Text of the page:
Gov. John Bel Edwards chose not to block a new law banning transgender athletes from participating in women and girls sports competitions in Louisiana, although he successfully vetoed a similar measure last year.
“That bill was going to become law regardless of what I did,” Edwards said Monday at a press conference. “Acknowledging that reality is important, but what I feel about the bill hasn’t changed.”
Starting Aug. 1, transgender athletes who have their sex listed as male on their birth certificate will be prohibited from participating in girls and women’s sports. The exclusion will also apply to transgender girls and women who alter their birth certificate later in life to reflect their gender identity.
Senate Bill 44, sponsored by Senate President Pro Tempore Beth Mizell, R-Franklinton, also prohibits schools from disbanding women and girls sports programs in favor of mixed-gender teams in order to avoid excluding transgender athletes. It also bans lawsuits brought against schools that keep sports programs divided by sex, thereby excluding transgender athletes.
Mizell’s bill does create an avenue for cisgender girls and women forced to compete against transgender athletes to sue an educational institution for damages.
The new law will also allow teachers, students and others who are retaliated against for reporting that a transgender athlete is participating in a girls sports program to file a lawsuit. This provision will make it harder for schools and sports leagues — public or private — to intimidate athletes, parents and community members who might want to bring a transgender athlete’s participation in a women or girls sports program to light.
Mizell has said she brought the legislation to protect girls and women from having to compete people assigned the male sex at birth that she considers athletically superior. She believes transgender women and girls have an advantage over cisgender athletes when it comes to sports.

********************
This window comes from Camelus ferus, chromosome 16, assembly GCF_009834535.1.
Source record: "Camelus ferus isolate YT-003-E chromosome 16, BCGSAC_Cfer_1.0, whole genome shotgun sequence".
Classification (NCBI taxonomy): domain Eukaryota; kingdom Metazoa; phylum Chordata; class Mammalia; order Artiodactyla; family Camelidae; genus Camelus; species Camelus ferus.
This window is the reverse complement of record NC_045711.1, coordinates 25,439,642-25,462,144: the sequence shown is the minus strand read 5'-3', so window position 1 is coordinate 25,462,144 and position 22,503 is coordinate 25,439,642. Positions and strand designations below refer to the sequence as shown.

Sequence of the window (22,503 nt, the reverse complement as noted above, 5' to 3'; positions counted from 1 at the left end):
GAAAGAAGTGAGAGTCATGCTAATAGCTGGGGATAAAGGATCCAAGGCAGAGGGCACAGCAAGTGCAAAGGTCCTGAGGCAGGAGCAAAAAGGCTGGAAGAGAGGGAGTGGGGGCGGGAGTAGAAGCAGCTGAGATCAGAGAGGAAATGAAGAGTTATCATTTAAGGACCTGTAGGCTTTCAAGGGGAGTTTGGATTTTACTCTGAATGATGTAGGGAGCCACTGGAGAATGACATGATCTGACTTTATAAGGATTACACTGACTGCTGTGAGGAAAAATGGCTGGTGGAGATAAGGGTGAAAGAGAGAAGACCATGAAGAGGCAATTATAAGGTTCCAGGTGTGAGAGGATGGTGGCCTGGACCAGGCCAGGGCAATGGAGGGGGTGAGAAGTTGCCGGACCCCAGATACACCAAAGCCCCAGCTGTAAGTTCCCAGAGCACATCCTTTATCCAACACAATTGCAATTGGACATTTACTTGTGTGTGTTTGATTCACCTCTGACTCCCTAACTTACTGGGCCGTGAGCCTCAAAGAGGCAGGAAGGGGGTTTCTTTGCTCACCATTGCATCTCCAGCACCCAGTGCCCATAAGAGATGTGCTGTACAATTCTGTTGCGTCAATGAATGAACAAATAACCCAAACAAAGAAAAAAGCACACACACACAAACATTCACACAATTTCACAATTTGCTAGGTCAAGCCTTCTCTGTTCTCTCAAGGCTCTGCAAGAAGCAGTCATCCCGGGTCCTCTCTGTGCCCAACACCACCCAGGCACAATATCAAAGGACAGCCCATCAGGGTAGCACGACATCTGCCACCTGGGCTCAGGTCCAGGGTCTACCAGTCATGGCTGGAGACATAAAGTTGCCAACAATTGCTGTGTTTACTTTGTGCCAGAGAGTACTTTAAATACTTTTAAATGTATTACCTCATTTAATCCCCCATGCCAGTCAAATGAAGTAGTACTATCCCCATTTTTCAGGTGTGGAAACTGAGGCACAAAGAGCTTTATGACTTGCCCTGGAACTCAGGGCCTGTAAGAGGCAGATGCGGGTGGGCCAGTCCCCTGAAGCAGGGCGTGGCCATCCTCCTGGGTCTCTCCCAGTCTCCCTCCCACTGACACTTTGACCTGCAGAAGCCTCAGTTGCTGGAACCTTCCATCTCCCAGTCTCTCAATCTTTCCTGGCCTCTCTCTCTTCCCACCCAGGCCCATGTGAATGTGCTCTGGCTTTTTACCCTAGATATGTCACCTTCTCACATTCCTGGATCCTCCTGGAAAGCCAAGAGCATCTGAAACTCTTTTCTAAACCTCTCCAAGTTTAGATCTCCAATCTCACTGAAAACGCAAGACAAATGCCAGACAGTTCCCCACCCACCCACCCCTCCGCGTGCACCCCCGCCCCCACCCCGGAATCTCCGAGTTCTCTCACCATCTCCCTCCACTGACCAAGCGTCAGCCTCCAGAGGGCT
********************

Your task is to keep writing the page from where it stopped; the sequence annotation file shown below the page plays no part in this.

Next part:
There have been a few high-profile cases of transgender women competing in women’s collegiate sports, but supporters of the legislation haven’t been able to point to any cases of transgender athletes dominating women or girls sports in Louisiana. The Louisiana High School Athletic Association already has strict rules that make it virtually impossible for transgender girls to participate in high school sports.
Edwards said he opposes the ban on transgender athlete participation, but he’s also confident lawmakers would have overruled his veto of Mizell’s bill. He registered his objection to the new law by refusing to sign the bill, though it will still become law.
“I hope we all get to a point soon where we realize that these young people are doing the very best that they can to survive,” Edwards said Thursday.
“Whether it’s intended or not, the effect is to send a strong message to these young people that they shouldn’t be who they think they are, who they know they are, who they believe they are,” he said. “I find that very distressing. I do believe we can be better than that.”
Peyton Rose Michelle, a spokeswoman for Louisiana Trans Advocates, was disappointed with the governor’s decision not to veto the legislation.
“I got to speak to the governor personally a couple of weeks ago, and I told him our community wanted him to veto this bill,” she said. “I completely think there is a lot of value in vetoing the bill, even if there is an override.”
“We have such a high suicide rate [among transgender children], we certainly don’t need any legislation pushing youth farther down that road,” Michelle said Thursday.
Governors in other conservative states vetoed transgender sports bans earlier this year.
Utah Gov. Spencer Cox and Indiana Gov. Eric Holcomb, both Republicans, as well Kentucky Gov. Andy Beshear, a Democrat, rejected similar transgender sports bans, citing concerns about lawsuits and already high suicide rates among transgender children. The legislatures in those respective states overrode their governors and put the laws into effect anyway.
Kansas Gov. Laura Kelly, a Democrat, also vetoed transgender sports ban legislation in 2021 and 2022, but Kansas lawmakers were not able to override her either year.
Correction: This article initially said Kansas lawmakers had overruled their governor’s veto of a transgender sports ban. They did not.
The Louisiana Illuminator is an independent, nonprofit, nonpartisan news organization with a mission to cast light on how decisions in Baton Rouge are made and how they affect the lives of everyday Louisianians.
Austin1 month ago
Austin Pride Rescheduled
US1 month ago
How did trans people become a GOP target? Experts say it’s all about keeping evangelicals voting
US2 weeks ago
These companies publicly oppose anti-LGBTQ+ bills. Some fund lawmakers who sponsor them.
Pride 20221 month ago
Spencer’s Launches New Pride Collection in Partnership with ACLU